The Pellucid Perspective - October 2013 - (Page 16)

THE LAST WORD The show must go on W ith many of us receiving early, early, early bird notices that registration is now open for next year’s round of golf industry conferences in Orlando (PGA Merchandise Show, Golf Industry Show and CMAA Global Conference), and having just returned from the Crittenden Golf Conference in Phoenix last week, the topic of golf conferences was on my mind. It appears that those gatherings, having weathered the last five years of golf industry gloom and doom, are alive and well and hoping for, if not a return to the glory days of packed houses, at least a renewed interest in networking and showing the corporate wares. A number of our readers are aware that I used to play a role in the Crittenden/ Golf Inc. Conferences during my years with Golf Inc. magazine. Attending the last two in Dallas last year and Phoenix this year as a member of the media was a unique perspective (no pun intended) and a chance to truly see the experience from an attendee point of view. When I returned from Phoenix, one of my colleagues at Pellucid Corp. wondered if people were still attending the annual Crittenden get—together, and if so, why? My answer was yes, people still go, albeit not in the same number of general attendees or exhibitors as a few years back, but there is still a good representation of many of the industry’s movers and shakers and subject matter experts. As to why people attend, the primary reasons are still pretty much what they always were — the chance to network with fellow industry stakeholders in person and perhaps cut or cement a new deal or two, and for the paying attendees (speakers get in free), the chance to perhaps learn a few tricks they can put to use at their course back home. Exhibitors show up knowing that virtually every sales prospect they know is attending the show will at least pass by or linger in the vicinity of their booths during the various breaks between sessions or the nightly cocktail receptions in the exhibit area, unlike the PGA, Golf Industry Show or CMAA with their much larger exhibit venues and attendance. 16 The Pellucid PersPecTive As is typically the case, this year’s opening keynote on The State of the Golf Industry, featuring OB Sports COO Phil Green as moderator and including Century Golf Partners CEO Jim Hinckley, KemperSports EVP Jim Stegall and CNL Financial Group SVP Gary Rosmarin as speakers, dropped no bombshells. They did present, for those who were blissfully unaware of them, the somewhat depressing state of the industry’s rounds, revenue and participation demographics, interwoven with a few optimistic notes, mostly along the lines of golf has survived another economic attack and will persevere, as long as we make it fun and run our businesses like businesses. Several sessions addressed one of our favorite topics here at Pellucid — third party tee time marketers. With folks like Kurt Albertson of EZLinks, Scott Merchant of Golf Pipeline and Brett Darrow of Quick 18 on various panels, there were numerous veiled references to “the elephant in the room” or “the largest tee time aggregator,” mentioning no name, of course. Finally Sunrise Golf CEO Mark Tansey, moderating a panel ominously entitled “The Biggest Mistakes Top Operators are Making,” halted the bush— beating, saying “Folks, it’s OK to say the name — it’s GolfNow,” to the amusement of the audience. In another session, Steven Ekovich, Managing Director of the National Golf & Resort Properties Group, probably the most prolific of the golf course sales brokerage firms, raised more than a few eyebrows (and blood pressures) when he made the statement “Golf devalues real estate.” Hands quickly went up in the audience at such blasphemy, and it was clarified in the ensuing discussion that what Ekovich really meant was that zoning and environmental restrictions permitting, land could typically be put to a more lucrative use than erecting a golf course on it, such as residential or commercial development. Once that was clarified, and the point was made that once built, golf courses tend to accelerate the value of the neighboring real estate, the villagers put down their torches and Ekovich escaped unscathed. While chance meetings at the PGA, Golf Industry Show or CMAA Conference on the floor or in the bar at the Peabody or the Rosen can lead to impromptu business discussions, it’s more likely at a smaller show like the Crittenden event. Last week, one of Ekovich’s fellow speakers on the Golf Course Finance panel was Ray Munoz, who has assembled most of his former executive team members at Textron Financial in his new Leisure Financial Group. After Munoz touched on some of the emerging alternative ways to finance golf course deals, he and Peter Nanula, the Chairman of Concert Golf Partners and one of the industry’s most active recent course buyers, were seen heading off together to talk a little business. As for the exhibitors, there are a certain core group of repeat exhibitors at that particular show, although like any show, there are other one—hit wonders who exhibit once, run the cost—benefit analysis afterward and decide to spend their marketing dollars elsewhere. The reason for the repeaters was probably summed up by one long—time exhibitor, who told me, “Every year I think about whether I should come back or not, but the bottom line is that I almost always get some worthwhile leads. This year, I’ve already talked with one company that looks like they’re going to turn into some business for us, so I’m glad we came.” All in all, while the PGA’s Fall event in Las Vegas has become a shell of its former self, and largely serves the apparel side of the business, the industry’s major shows seem to be holding their own. This year, the Orange County Convention Center will be the center of the golf industry for nearly 3 weeks, as the PGA Merchandise Show, Golf Industry Show and CMAA come and go one after the other. Depending upon how many attendees are able to wheedle free or reduced greens fees from their Orlando compatriots, it should be a banner start to the year for Orlando area courses. —Jim Dunlap October 2013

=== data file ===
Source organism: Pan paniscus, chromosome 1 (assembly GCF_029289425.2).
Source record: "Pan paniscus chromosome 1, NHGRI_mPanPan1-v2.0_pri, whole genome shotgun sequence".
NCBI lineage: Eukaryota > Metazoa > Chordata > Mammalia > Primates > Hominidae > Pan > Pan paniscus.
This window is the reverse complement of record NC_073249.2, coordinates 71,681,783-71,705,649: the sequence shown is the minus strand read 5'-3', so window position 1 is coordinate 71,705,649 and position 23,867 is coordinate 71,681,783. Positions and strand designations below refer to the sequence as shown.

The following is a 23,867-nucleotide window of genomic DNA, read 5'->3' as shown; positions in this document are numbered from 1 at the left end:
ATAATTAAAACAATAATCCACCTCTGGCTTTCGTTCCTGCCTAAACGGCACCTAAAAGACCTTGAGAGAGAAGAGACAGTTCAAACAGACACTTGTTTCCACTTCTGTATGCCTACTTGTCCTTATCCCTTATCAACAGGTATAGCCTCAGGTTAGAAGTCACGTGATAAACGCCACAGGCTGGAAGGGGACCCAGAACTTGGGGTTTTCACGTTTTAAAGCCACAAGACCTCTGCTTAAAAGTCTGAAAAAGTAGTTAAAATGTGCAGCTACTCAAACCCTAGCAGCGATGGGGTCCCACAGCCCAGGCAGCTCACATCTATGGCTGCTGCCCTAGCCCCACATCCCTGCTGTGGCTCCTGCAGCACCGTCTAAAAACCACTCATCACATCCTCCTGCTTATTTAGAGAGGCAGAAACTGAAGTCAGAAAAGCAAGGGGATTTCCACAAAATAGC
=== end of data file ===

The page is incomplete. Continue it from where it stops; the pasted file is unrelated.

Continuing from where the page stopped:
Table of Contents for the Digital Edition of The Pellucid Perspective - October 2013

The Pellucid Perspective - October 2013
Are golf ’s nonprofit “emperors” fiddling while Rome burns?
Seniors in their golden years, but are you?
A new determinant on “weather” golfers play or not?
Golf needs a voice in the regulatory process
September golf weather impact: Positive month caps positive Q3
Established SF courses leap-frog larger markets
ClubCorp IPO shares priced lower than expected at opening, rise 10% in debut
The show must go on

The Pellucid Perspective - October 2013